Part of my job is going to meetings, especially this time of year. It's one way I keep current with what farmers are thinking and what industry and Extension believes are hot topics. I've been to my share of meetings this winter, and my waistline, already big enough, is even bigger now. The best way to get people NOT to come back to your meeting is to have bad food!
Even so, food isn't why I go to meetings, but it's an added perk. At about every meeting there's been at least a hundred people there with me, most of them farmers. As the presenter starts into his talk, I always wonder what the guy next to me, or the older farmer two rows over is thinking. I usually know a few people at each meeting. They're normally the ones that always ask questions – that's why I remember them.
Well, I attended a Stewart Seeds Meeting at Greensburg recently, part of their winter series of meetings for customers. The food was right down my alley, by the way, fried chicken and roast beef. But what impressed me most was when the emcee started asking questions of people in the audience. And he wasn't asking for a show of hands. He was asking them to pick up the little 'clicker' at their spot on the table and punch in the answer they preferred. It resembled a calculator – in fact, I'm so technology illiterate about certain things I thought it was a calculator.
Instead, people could vote by punching in a number corresponding to a choice on a question. A little box appeared on the screen and counted down from 15 seconds. Once the time expired, the system somehow calculated the answers that had been submitted, and magically produced an instant bar graph of the answers. It was almost like being on Family Feud and waiting for Richard Dawson to say, "Survey says…" and then the board reveals an answer, and the percentage of people who gave that answer.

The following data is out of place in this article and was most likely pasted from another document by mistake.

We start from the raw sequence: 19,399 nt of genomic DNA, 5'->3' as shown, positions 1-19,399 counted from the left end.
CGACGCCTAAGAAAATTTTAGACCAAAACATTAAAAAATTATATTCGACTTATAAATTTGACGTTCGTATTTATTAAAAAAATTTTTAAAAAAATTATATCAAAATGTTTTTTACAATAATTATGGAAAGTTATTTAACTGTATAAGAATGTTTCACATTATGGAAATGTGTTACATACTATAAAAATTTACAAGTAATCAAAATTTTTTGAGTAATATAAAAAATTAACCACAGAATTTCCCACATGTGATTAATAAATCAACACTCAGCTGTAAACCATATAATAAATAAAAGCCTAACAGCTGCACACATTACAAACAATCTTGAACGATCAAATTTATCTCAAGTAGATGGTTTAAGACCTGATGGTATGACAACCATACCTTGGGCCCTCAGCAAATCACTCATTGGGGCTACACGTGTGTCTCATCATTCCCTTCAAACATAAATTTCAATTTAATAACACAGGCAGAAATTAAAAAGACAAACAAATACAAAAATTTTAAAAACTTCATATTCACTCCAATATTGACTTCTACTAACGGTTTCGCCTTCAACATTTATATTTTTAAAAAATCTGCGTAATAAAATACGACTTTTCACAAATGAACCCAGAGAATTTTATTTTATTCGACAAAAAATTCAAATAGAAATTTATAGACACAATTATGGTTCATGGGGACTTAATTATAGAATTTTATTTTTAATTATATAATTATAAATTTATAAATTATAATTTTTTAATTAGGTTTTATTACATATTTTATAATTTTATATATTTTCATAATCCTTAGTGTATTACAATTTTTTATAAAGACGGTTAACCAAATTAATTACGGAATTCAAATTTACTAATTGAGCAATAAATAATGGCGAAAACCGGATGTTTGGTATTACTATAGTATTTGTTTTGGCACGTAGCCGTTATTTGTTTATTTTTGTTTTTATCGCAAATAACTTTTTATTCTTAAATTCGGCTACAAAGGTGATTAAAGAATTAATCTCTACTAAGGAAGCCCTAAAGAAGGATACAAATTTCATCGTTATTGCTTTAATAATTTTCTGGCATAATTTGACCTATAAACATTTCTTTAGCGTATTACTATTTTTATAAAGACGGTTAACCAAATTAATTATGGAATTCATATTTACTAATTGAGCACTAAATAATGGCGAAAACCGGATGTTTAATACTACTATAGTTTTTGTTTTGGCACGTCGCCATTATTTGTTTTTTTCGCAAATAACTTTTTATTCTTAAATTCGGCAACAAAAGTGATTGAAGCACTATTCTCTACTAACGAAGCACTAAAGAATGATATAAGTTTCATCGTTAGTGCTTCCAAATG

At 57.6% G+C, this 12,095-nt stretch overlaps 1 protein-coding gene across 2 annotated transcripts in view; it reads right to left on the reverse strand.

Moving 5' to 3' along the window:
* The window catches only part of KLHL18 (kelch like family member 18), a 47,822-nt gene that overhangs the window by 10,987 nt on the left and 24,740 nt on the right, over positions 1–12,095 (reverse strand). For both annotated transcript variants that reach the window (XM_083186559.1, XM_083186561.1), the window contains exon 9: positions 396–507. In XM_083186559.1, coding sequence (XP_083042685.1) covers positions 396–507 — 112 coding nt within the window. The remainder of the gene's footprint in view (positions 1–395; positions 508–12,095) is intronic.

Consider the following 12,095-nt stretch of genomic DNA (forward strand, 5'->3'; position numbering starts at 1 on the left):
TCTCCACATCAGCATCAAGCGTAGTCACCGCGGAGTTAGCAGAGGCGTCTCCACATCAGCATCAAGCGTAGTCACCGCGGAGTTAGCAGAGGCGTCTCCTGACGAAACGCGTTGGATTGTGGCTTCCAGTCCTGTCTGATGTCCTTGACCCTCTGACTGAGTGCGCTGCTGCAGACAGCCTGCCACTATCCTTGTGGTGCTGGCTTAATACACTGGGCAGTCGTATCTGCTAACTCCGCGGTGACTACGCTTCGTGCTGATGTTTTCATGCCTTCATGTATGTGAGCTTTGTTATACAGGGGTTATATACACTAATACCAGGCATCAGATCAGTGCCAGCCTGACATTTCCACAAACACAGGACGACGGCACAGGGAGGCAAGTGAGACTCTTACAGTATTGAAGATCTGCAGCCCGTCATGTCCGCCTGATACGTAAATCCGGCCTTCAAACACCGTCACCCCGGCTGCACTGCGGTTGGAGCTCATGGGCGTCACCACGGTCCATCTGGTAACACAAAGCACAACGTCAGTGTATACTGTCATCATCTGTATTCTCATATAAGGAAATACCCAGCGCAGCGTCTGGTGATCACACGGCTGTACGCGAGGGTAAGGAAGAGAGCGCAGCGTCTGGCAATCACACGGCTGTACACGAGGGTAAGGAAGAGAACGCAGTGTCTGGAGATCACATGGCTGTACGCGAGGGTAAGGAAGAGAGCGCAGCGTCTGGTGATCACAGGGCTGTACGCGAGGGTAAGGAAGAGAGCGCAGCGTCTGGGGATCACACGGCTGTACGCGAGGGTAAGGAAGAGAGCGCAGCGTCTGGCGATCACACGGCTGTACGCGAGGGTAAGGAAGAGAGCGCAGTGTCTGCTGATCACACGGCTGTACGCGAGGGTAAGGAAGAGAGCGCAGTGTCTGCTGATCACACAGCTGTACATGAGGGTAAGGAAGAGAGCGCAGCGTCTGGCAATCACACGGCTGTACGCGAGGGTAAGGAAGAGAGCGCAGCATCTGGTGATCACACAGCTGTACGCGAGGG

What this neat little system does is let the presenter know who he is talking to, and how to adjust his talk. Why talk about no-till if only 10% of the people there do it? When you ask for a show of hands, some people are reluctant to answer, or asleep, or both. But the clicker seemed to captivate people.
Some of the answers surprised me. Only about a fourth of the people at the meeting had planters that would let them vary rate on the go. That's an important wake-up call. The trend toward precision farming is growing, but there are still plenty of farmers who buy products and raise crops who don't utilize all parts of the technology. Only half of those who have the technology expect to use it to vary seeding rates this year. That gets down to about one in eight in the audience.
It probably wouldn't be a good thing if I was speaking and had control of that clicker system. I might spend the whole time asking questions. Before I was done, I would probably ask 'What's your favorite meal?' give choices and let them ring in.
Would that be a waste of technology? I guess that depends upon your point of view. Technology is just a tool – a means to an end, not the end. It doesn't care if you're asking important questions about farm management decisions or goofy questions about what food you like. It just lets you ask questions.
It is neat technology, though. Look for more people to use it to collect information at meetings.